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In reply to: eliton on Sunday 25/05/08 05:47pm

Bad news from the Bakken - http://bakkenshale.blogspot.com


"Data from the EOG McAlmond 1-5H well, sec 5, T155, R89, Mountrail Co., indicates that area is east of the area of oil generation, or the Continuous Reservoir as described by the USGS. The company found virtually no oil shows either in the mid-Bakken or in the shales, indicating that the shales are too shallow to have initiated generation of hydrocarbons. Background gas was only around 30 units when it should be in the thousands. The upper shale is found in this area at a subsea depth of about -6600 ft. Some better shows were found near the bottom of the lower shale, which is about 70 ft below the top of the upper shale. What makes this somewhat surprising is that this area is only about a half dozen miles northeast of active development in the Austin area of Parshall Field"


Regarding CNG, a big part of the issue is infrastructure. Yes, we could do viable CNG cars in Australia, with a bunch of old Holdens and Fords with big boots now full of CNG tanks, which are popped out and replaced at various servos, in the same way BBQ propane tanks are ... but it's a chicken-and-egg issue. Phil and similar *are* inefficient, but they dont need the rest of the infrastructure there, just you realising you only go to work and back on your CNG vehicle.


Finally, the thing that struck me about CNG in India was the emphasis on the tax advantages - it isnt remarkably cheaper because of anything inherent, but because it's taxed less than petrol ie the same thing that gives LPG the price advantage in Australia.


Ian Whitchurch

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Here's an article for DDK1 about ABARE's views of future oil supplies ("there is not a physical limit to supply over the next 30 years...simple as that"). Shame about the geological and financial and efficiency and geographical and technological limits I guess http://www.sharescene.com/html/emoticons/tongue.gif




And taken slightly out of context I am impressed where the boss of ABARE outs himself as the most honest public service manager in Australia: "If I could predict accurately, then I wouldn't be working in the civil service".

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In reply to: Avenger on Saturday 24/05/08 12:17pm

Hi Avenger


Now look what you have done with your conspiracy theories. I always knew I had a following in these sites from the authorities. This just confirms it. LOL.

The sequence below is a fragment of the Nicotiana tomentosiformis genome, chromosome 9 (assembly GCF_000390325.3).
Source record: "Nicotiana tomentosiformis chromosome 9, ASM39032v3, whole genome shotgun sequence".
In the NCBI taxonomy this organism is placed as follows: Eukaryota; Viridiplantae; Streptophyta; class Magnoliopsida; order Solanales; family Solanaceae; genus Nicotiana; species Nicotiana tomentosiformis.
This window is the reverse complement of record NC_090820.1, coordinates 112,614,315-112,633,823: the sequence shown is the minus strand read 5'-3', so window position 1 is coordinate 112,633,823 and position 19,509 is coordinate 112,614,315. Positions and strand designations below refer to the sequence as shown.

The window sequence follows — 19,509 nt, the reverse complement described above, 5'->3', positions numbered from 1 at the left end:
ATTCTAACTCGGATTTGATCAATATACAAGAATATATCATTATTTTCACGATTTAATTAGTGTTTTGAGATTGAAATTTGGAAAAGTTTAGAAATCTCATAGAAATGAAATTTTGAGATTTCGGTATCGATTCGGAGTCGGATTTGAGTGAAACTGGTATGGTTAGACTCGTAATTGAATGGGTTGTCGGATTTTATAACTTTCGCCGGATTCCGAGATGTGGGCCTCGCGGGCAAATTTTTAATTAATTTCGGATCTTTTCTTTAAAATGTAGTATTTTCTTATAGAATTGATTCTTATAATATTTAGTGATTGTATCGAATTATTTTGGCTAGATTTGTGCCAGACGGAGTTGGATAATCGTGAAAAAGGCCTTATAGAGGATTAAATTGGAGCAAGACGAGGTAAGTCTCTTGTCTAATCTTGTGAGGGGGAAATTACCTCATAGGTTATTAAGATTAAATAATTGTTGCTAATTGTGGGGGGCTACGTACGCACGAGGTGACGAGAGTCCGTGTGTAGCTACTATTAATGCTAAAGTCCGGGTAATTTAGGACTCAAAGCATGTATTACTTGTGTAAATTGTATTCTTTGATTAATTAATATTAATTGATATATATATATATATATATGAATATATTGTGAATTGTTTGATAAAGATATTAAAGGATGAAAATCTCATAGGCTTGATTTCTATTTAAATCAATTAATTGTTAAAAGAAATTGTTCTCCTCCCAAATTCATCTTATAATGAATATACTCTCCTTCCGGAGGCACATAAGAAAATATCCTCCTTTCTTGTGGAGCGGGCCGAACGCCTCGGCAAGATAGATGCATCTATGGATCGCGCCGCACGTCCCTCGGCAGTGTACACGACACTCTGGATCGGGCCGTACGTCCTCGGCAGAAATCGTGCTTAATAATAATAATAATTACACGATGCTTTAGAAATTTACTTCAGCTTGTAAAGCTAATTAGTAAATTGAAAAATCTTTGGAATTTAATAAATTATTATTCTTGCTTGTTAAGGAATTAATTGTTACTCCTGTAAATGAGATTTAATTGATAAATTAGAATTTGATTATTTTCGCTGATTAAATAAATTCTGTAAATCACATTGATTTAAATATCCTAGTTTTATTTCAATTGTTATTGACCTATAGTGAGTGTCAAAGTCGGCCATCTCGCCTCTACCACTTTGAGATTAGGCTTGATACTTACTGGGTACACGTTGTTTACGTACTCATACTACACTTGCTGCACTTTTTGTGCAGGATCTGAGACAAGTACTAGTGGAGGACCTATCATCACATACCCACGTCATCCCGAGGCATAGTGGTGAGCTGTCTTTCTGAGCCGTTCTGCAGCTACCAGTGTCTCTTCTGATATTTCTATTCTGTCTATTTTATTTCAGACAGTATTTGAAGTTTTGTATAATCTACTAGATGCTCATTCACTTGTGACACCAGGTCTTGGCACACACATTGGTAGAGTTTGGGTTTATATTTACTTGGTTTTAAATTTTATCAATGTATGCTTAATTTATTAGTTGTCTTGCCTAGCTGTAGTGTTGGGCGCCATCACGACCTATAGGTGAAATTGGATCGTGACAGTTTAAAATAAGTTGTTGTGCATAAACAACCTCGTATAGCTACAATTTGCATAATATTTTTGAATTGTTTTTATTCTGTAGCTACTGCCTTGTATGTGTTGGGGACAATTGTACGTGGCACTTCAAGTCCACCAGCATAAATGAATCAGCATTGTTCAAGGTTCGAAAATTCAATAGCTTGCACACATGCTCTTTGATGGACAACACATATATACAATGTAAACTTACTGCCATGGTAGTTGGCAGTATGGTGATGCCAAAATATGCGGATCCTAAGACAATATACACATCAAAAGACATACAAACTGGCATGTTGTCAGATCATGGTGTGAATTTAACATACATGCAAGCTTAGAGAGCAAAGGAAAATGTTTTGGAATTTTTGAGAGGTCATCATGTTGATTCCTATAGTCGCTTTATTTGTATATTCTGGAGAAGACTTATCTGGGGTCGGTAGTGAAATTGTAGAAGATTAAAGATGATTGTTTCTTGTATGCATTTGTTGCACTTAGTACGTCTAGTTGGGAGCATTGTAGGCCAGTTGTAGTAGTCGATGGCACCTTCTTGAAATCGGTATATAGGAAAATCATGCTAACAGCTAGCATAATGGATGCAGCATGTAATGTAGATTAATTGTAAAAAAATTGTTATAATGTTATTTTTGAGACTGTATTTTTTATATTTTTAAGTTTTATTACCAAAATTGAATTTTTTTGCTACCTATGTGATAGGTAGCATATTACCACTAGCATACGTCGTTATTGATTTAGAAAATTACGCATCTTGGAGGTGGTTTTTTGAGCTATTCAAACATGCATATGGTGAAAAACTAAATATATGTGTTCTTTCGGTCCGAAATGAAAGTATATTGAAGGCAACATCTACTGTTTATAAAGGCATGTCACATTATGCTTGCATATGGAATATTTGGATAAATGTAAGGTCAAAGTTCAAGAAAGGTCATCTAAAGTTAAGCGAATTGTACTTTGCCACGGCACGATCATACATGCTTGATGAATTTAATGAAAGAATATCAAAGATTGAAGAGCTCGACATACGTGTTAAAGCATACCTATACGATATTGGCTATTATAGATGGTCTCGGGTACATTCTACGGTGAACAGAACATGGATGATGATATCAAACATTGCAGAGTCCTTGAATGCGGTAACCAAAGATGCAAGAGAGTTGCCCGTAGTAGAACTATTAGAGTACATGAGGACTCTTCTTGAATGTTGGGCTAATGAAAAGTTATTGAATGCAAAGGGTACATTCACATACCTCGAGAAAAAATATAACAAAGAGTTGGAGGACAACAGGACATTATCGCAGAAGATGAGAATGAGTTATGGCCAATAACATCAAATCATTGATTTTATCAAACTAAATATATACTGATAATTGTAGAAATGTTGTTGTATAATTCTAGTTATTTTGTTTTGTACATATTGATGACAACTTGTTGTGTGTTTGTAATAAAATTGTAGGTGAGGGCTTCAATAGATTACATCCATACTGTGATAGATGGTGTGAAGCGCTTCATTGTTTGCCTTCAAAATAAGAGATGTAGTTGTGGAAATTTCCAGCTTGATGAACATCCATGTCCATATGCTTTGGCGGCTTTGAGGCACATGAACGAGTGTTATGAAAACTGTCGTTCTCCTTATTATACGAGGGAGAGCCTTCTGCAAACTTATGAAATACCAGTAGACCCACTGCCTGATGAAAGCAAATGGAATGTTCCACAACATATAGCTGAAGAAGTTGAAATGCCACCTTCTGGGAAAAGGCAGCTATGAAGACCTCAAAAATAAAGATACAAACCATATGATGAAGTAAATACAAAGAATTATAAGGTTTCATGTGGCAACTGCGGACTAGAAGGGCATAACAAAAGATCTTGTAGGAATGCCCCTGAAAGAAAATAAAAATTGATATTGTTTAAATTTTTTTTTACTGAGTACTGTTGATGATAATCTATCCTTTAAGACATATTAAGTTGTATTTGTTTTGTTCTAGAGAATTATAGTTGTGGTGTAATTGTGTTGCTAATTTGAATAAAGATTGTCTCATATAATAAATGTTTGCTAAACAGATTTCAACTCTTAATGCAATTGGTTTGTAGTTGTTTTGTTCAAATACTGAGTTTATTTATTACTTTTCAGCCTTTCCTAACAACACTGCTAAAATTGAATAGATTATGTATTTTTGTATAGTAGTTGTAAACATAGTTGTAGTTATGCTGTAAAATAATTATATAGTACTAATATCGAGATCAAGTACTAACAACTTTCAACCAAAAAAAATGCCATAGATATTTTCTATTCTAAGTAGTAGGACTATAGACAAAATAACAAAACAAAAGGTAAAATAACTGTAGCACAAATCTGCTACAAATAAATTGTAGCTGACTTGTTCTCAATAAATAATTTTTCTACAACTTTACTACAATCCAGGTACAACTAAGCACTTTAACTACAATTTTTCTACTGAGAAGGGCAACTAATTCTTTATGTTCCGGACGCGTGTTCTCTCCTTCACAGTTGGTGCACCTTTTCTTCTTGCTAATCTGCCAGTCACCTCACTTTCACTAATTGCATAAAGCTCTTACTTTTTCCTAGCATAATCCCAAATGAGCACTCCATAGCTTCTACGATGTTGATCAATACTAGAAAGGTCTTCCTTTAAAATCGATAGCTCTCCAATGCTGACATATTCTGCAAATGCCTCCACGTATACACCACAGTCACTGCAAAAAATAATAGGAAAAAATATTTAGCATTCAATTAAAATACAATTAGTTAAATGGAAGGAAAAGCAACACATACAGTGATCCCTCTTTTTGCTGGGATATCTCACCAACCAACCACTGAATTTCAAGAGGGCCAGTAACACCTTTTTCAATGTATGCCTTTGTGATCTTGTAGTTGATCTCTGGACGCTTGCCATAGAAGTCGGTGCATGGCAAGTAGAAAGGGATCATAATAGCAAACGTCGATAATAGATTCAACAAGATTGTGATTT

From today's age, for those with an open mind and understand English and pricing setting.

The others can please themselves.


Nothing will come of it of course, because the only way to stop manipulation is to limit taking positions in essentials such as oil to those who will actually physically deliver and or receive. As the Arabs have been saying for years, there is virtually no connection between supple and demand and the price of oil.






FACED with enormous political pressure to tighten the oversight of energy trading, US federal regulators say they have been investigating oil and derivatives markets for six months to look into potential price manipulation.


The revelation came as the Commodity Futures Trading Commission (CFTC) also announced a series of measures intended to heighten regulatory supervision of energy trading and bring "greater sunshine" into the commodities markets. The commission, which does not typically disclose ongoing investigations, said that since December last year it had been conducting a nationwide inquiry of "practices surrounding the purchase, transportation, storage and trading" of oil contracts. It did not say whom it was investigating, nor when it expected the investigation to be completed.


The commission seems keen to tackle concerns raised in Congress this year that oil prices have been somehow artificially lifted by investors' enthusiasm for energy commodities.


Oil futures have risen 32% this year and have more than quadrupled since 2003. On Thursday, oil futures fell $US4.41 a barrel to $US126.62 on the New York Mercantile Exchange. Petrol prices touched a national average of $US3.95 a gallon, up from about $US3.20 a gallon a year ago.


The commission said the new measures would "improve oversight of the energy futures markets to ensure they reflect fundamental economic forces of supply and demand, free of manipulation and fraud".


But some analysts said the rules would do little to reduce volatility in the oil market, or lead to lower prices. The new measures include, for example, an extended agreement with the commission's British counterpart to expand the surveillance of energy futures contracts with delivery points in the United States.


The commission's second set of measures would require institutional investors who manage so-called commodity index funds, which are meant to mimic oil prices, to provide monthly reports on their activities, a rule that so far applied only to farm commodities. The measure should help the commission determine whether adjustments to trader reporting or classification were required, it said.


The commission said it would also review trading practices for index traders to ensure they were not "adversely impacting the price discovery process, and to determine whether different practices should be employed".